Scorpion Peak


In winter weather, we climb another peak in Muldoon Canyon.

Note: click images to see a larger version in a new window

The plan had started as a climb of McCaleb, but when NOAA offered up a deteriorating prediction of 40% chance of precip after noon, and maybe some thunder showers, we decided we needed to go after something closer to home so that we could make the drive, do the climb, and be off the summit when the weather moved in.

We decided it was less drive time to do Scorpion Peak. Michael and I had targeted Scorpion when we climbed nearby Antares Peak last fall and felt that with an early start we could get up it by noon. We might even be able to run over to Peak 10650, which is connected by an easy ridge walk. Perhaps we were putting too much faith in the NOAA timetable, but there you go.

To maximize our chances of getting up and off by noon, Michael picked me up promptly at 4. As we got close to our destination, we started seeing "Road Closed Ahead" signs. Why they can't put such out by the highway is beyond me. But we kept cruising, eventually finding that the road had blown out about a mile short of the Garfield Ranger Station.

In my usual overly-optimistic pre-climb map study and also from the pictures I took from Antares, I had identified a possible loop, incorporating the standard route from the "Dear Tom Lopez Book" book (Idaho Climbing Guide) and then adding a ridge walk down the south side. I wasn't sure the ridge would go, but it looked interesting. With the closed road preventing us from the trailhead, we chose to gamble on the south ridge route. Maybe I should say the closed road forced us to try this route with a slight tinge of dread, because already this spring I've had to back off short of several summits. Whatever- we were on our feet at about 8:30. After scrambling up the road bank, we found a mine road heading our way.

Mining road

We wandered across some meadowy area, admiring the beautiful valley. Then we were confronted with about 1300' of your standard Pioneer steep sagebrush hillside (think Johnstone, Cobb, etc.). We tried to out-think the sage brush to find an easier passage, and either we were really smart or it just wasn't too bad (likely the latter). This is looking back down the ridge, but the car is not in view.



At the top of the steep section, we got a long, easy ridgetop to walk for a bit. And we got views: the ridge above us, a herd of elk, and we could see more Pioneers to the west, especially Grays and 10805.

We walked the ridge for a ways farther, then traversed over into the gully just to the left of the ridge. The snow in the gully provided decent, if steep, walking, but allowed each step to sink in about 4-5". It hadn't really frozen overnight and the temps were quite mild (I was in just a t-shirt on top).


From the top of the gully, we could see most of the upper route. However, the cloud ceiling was lowering, bring with it some spitting snow. Earlier we had been able to see see more Pioneers to the west, even Brocky. But with the change in visibility, we were worried about even finding the route.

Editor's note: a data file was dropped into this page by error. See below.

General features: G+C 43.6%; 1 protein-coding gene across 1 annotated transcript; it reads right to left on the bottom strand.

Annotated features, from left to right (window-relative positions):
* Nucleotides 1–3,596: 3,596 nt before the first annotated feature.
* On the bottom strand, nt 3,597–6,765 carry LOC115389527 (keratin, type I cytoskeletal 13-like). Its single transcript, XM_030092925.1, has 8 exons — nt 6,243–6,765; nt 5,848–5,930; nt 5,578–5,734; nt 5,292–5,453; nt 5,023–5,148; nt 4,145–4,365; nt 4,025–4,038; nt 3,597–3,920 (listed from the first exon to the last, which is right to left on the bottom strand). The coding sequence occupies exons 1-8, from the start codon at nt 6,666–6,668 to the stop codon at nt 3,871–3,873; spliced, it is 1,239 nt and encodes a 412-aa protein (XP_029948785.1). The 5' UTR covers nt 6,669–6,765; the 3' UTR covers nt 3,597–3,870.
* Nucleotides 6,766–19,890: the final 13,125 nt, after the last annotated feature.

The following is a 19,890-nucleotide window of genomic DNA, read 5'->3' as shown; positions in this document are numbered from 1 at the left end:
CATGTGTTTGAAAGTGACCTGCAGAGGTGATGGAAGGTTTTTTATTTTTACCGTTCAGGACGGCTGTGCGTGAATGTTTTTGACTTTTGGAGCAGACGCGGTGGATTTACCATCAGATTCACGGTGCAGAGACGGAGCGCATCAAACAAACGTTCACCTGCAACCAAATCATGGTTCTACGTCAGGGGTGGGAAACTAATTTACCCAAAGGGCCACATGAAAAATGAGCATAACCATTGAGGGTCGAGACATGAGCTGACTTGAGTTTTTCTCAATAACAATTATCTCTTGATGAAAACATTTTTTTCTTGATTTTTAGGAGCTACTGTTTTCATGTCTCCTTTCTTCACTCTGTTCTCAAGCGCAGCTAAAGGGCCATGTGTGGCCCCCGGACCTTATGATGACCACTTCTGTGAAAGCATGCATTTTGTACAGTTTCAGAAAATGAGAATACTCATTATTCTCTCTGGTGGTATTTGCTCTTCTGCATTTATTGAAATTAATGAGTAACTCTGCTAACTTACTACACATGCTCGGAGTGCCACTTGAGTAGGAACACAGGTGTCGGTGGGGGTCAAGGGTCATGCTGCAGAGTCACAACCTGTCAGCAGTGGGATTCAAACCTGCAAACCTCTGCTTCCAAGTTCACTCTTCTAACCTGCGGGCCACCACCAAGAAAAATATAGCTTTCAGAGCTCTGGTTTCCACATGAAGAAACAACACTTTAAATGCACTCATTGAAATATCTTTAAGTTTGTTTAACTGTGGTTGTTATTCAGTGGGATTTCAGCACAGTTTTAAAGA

First, we had to climb over a false summit (Michael is checking to see if it has sufficient prominence to satisfy SuperDave's criteria), then down to the saddle, then up the ridge in the center of the picture to the cloud-swathed summit. The snow here was a little softer, plus it now offered occasional tank-traps that were knee deep and more.


Our peak

As we got higher, we found that it's a straightforward ridge walk, but the snow up higher threw in some crotch-deep drifts to keep you awake.

Then this traverse across some loose (and holey) rocks buried under a shallow, slippery layer of snow. And then a short knife-edge section (picture taken on return, see below).

Rocky ridge

When we got to the summit at 12:15, the light was so flat we took to poking the snow to make sure we didn't walk off a cornice.

Still thinking about that noon NOAA prediction, we were concerned that we would lose the visibility we needed to get back down. In to the off-and-on snow, now the wind came up, too. We didn't stay long.

Reflecting later in the day, it struck me as funny that neither of us made any mention of heading over to Peak 10650.
Not one word. ;-)

On the return I took a couple shots of Michael negotiating the knife-edge. Soft, gloppy snow covered rock of questionable stability. With a healthy drop on either side. But heck, that's got to be at least what, 20 or 24" wide? Kinfe edge
Kinfe edge

As we got lower on the mountain, the cloud ceiling lifted. Of course.

As we drove out, I asked Michael to stop so I could shoot a little panorama, seen below. On the very left, we have the "Snow Dome," with the very white Antares to its right. Scorpion is on the far right, with our upper route on the left horizon.

All and all this was a great trip, especially considering the road closure and less-than-ideal weather.

Note: Yes, my camera is croaking.

Antares and Scorpion

Mr. Natural Home | 2010 | Back to top of page | Questions :: e-mail to splattski